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Show Yourself Some Love


Valentine’s Day serves as an annual reminder to show those closest to you that you love them. Whether it’s writing them a special note, showering them with delicious chocolates, or doing something kind to show that you care, there are many ways you can express your love. But when was the last time you showed yourself some love? Effectively managing your mental health is one of the most loving things you can do for yourself. After all, mental health affects the way you feel about yourself, the quality of your relationships, and your ability to manage your feelings and deal with stress (1).

Here are six easy ways you can show some love to your mental health:

  1. Social connection: Having positive connections with others is critical to your mental wellness. Humans were not meant to survive, let alone thrive, in isolation. Whether it’s taking your lunch break with co-workers, spending quality time with your significant other, or making family dinner a priority, give your brain the social companionship that it craves by taking time to socialize and connect with others. Remember, when you’re spending time with friends or family, be present; put your phone and other distractions away.
  2. Staying active: Your brain and body are one. When you improve your physical health, you’ll automatically experience a boost in your mental and emotional well-being. Physical activity also releases endorphins, which are powerful chemicals that lift your mood and increase energy. Regular exercise or activity can have a major impact on mental and emotional health problems, relieve stress, improve memory, and help you sleep better (1).
  3. Managing Stress: Not all stressors are avoidable, so it’s important to find ways to manage your stress and practice these techniques regularly. Things as simple as listening to calming music, lighting a scented candle, or enjoying your favorite flavored coffee can lower anxiety (2).
  4. Brain Healthy Eating: Again, because our brain and body are one, what we put into our body affects how our brain functions. An unhealthy diet can take a toll on your mood, disrupt your sleep, decrease your energy, and weaken your immune system. Conversely, switching to a wholesome diet, low in sugar, and rich in healthy fats, can give you more energy, improve your sleep and mood, and help you to look and feel your best.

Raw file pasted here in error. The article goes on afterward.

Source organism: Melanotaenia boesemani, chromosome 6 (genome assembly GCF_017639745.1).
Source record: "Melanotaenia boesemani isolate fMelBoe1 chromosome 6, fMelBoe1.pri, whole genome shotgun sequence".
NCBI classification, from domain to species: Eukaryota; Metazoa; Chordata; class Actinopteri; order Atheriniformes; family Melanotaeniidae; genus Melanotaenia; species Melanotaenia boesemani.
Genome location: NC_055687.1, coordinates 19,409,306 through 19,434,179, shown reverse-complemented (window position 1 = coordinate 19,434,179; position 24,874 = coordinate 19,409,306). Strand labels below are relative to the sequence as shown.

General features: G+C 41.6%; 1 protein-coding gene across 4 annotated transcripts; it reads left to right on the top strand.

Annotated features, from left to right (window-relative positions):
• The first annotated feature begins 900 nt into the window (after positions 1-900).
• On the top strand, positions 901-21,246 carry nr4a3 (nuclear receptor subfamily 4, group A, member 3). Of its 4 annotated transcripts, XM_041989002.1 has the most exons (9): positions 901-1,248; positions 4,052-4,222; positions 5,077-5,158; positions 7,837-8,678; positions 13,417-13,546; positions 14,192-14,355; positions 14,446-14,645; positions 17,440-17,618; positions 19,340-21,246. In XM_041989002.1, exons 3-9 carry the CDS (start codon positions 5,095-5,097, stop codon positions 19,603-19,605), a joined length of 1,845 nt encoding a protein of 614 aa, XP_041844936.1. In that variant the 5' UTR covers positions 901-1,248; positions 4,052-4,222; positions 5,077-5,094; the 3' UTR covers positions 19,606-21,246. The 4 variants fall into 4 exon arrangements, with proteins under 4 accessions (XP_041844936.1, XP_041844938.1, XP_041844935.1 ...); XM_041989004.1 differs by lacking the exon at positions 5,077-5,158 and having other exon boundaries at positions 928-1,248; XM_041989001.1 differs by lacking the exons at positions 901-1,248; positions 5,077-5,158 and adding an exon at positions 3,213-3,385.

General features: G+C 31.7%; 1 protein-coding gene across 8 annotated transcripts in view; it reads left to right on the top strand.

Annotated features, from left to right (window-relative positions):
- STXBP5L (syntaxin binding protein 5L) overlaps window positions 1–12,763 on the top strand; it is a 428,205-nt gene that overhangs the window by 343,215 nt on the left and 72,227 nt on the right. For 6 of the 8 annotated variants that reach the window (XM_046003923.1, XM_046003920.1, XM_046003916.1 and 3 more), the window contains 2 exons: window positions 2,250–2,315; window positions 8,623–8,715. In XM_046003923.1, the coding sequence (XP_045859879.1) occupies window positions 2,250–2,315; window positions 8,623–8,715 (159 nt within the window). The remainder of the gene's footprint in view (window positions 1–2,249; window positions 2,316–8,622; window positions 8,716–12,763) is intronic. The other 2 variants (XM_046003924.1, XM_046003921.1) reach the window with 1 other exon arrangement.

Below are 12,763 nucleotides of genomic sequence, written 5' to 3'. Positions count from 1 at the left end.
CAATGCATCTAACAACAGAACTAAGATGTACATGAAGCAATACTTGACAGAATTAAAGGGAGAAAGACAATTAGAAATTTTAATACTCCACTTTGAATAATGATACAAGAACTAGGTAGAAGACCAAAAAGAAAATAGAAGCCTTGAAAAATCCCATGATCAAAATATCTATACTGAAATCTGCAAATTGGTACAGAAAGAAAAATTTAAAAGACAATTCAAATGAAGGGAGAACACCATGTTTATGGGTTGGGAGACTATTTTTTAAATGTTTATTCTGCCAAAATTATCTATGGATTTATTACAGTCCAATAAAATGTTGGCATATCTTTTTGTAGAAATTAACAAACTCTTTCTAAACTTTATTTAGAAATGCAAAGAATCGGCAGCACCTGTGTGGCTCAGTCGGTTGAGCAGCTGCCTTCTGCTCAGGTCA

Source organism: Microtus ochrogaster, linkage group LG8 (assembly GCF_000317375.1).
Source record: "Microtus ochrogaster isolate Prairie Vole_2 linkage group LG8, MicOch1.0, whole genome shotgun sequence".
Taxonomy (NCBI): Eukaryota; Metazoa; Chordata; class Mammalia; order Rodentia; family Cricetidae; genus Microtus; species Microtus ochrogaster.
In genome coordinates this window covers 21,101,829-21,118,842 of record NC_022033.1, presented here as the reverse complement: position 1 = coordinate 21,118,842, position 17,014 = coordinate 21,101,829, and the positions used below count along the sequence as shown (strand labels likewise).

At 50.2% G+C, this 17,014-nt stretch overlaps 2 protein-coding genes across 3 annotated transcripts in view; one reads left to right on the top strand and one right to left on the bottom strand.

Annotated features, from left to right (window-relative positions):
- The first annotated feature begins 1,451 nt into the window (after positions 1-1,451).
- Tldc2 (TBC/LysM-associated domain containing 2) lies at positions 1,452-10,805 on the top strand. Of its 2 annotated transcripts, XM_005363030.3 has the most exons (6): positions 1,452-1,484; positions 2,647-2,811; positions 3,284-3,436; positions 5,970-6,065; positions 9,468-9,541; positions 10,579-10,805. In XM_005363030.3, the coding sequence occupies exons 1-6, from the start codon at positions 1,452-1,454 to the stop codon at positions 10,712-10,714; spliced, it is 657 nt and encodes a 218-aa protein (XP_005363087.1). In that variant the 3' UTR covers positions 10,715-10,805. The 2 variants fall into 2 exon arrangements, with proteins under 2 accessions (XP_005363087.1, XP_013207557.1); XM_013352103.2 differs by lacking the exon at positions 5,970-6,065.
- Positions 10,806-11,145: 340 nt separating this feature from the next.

5. Quality Sleep: As an adult you should be getting an average of seven to nine hours of sleep every night in order for your brain to function at its peak. A few tips on improving the quality of your ZZZ’s include sticking to a strict sleep schedule, regular exercise, practicing a relaxing bedtime routine, avoiding caffeine and alcohol in the evening, and turning off all electronics at least two hours before bed (3).
  6. Finding Your Purpose and Meaning: Having a purpose and meaning in your life not only can drive you to get out of bed in the morning, but it’s also essential to brain health as it can help generate new cells and create new neural pathways in the brain. Having a sense of purpose can also strengthen your immune system, alleviate pain, relieve stress, and keep you motivated to pursue the other steps to better mental and emotional health (1).

 

 

 

Now that you know how to show your brain some love, be sure to incorporate these techniques into your daily routine and make every day Valentine’s Day!

Resources:
1. https://www.helpguide.org/articles/mental-health/building-better-mental-health.htm
2. http://www.mentalhealthamerica.net/31-tips-boost-your-mental-health
3. https://sleepfoundation.org/how-sleep-works/how-much-sleep-do-we-really-need/page/0/2
4. https://www.psychologytoday.com/blog/the-new-resilience/201105/why-its-hard-find-your-life-purpose-in-todays-world

Jill Hamilton, Senior Project Coordinator  http://www.thekimfoundation.org/
Jill Hamilton has been a Project Coordinator at The Kim Foundation since 2014. She graduated with a Bachelor’s Degree in Journalism and a Speech Communication Minor from The University of Nebraska at Omaha in 2009. Since working at the foundation, she has become an active member of the Nebraska State Suicide Prevention Coalition and The Metro Area Suicide Prevention Coalition, Nebraska LOSS Advisory Committee, The Early Childhood Mental Health Coalition, is Chair of the Nebraska LOSS Teams Conference Planning Committee, and serves as the Outreach Coordinator for the Metro Area LOSS Team.

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